I should ‘dwell’ in God’s sheltered care. All too often, I wander out past the security of the Lord (or maybe I’m lured out?) But there is safety in having God so close to us. His proximity is for my protection.

“Surely he will save you
    from the fowler’s snare
    and from the deadly pestilence.
He will cover you with his feathers,
    and under his wings you will find refuge;
    his faithfulness will be your shield and rampart.”

Psalm 91:3-4

silhouette-bird-on-branch-grangerV.v. 3-4, maintains its personal or familiar tone. ‘Save you’ (salvation) is far more that a theological term.  For the psalmist, however, it’s not about ‘doctrine’; rather the psalm is an embrace. He is rescued from the trap, and the sickness that seems so contagious never touches him. Moving from metaphor to metaphor, he engages our imaginations to ‘see’ God’s salvation. The writer knows his stuff.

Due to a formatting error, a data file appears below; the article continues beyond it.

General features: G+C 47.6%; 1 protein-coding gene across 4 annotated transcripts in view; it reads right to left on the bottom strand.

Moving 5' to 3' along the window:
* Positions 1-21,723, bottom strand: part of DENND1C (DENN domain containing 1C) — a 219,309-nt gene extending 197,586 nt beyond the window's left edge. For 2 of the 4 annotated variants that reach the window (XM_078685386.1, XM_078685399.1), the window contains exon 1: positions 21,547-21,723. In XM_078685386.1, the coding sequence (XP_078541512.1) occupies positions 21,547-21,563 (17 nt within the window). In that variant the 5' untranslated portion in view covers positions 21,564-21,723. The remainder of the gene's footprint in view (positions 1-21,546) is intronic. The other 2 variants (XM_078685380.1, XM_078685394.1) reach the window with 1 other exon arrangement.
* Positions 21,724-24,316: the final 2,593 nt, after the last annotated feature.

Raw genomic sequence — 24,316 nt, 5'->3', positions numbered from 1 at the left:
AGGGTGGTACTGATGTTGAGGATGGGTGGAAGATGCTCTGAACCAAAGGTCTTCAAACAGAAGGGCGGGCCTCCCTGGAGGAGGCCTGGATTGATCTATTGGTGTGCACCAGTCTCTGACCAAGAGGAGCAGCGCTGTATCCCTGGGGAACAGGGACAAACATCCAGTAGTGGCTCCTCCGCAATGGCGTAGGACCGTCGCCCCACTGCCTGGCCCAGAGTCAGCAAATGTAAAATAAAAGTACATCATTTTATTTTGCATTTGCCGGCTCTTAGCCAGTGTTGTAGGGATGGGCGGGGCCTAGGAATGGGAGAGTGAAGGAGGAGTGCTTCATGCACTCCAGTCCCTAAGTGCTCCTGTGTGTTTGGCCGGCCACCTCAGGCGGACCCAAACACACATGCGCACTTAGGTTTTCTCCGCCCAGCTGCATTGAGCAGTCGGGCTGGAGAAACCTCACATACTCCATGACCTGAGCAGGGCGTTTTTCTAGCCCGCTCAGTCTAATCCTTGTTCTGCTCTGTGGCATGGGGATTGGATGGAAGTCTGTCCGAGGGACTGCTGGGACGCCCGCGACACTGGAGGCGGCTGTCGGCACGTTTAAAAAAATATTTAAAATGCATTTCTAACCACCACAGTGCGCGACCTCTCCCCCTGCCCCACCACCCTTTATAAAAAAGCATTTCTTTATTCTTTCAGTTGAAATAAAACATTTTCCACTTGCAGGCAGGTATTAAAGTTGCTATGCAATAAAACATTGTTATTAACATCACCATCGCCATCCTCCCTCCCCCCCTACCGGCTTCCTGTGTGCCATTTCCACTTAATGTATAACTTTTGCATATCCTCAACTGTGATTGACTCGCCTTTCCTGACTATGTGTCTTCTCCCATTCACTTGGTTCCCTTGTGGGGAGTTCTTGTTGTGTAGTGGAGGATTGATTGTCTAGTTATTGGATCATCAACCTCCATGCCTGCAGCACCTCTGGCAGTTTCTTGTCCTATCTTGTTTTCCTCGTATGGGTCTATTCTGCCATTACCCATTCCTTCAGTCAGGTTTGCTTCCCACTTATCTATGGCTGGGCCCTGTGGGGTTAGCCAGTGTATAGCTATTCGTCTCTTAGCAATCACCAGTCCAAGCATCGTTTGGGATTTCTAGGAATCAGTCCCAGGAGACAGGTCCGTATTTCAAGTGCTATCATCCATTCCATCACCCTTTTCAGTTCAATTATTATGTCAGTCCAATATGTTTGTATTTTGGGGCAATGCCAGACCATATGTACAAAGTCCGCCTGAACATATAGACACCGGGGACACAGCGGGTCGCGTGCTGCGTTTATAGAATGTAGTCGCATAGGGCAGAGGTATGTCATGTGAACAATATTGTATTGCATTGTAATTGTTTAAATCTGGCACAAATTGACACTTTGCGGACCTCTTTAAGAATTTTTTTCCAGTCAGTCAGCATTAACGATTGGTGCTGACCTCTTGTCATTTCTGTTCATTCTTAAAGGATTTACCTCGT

The Lord is pictured as a protective bird that covers his chicks.

 

We have a sure confidence as we gather together in that warm and safe spot under His wing. Whatever is after us has to go through God first. His presence is formidable. In His company is found our only safety.

“What, then, shall we say in response to these things? If God is for us, who can be against us? Who will bring any charge against those whom God has chosen? It is God who justifies.”

Romans 8:31, 33

All of heaven is rallying for your well-being. You are sure of this based on your faith in God’s own word. He has ‘busted us’ out of a dark cage, and now defends you against all your enemies. And that is a very good thing.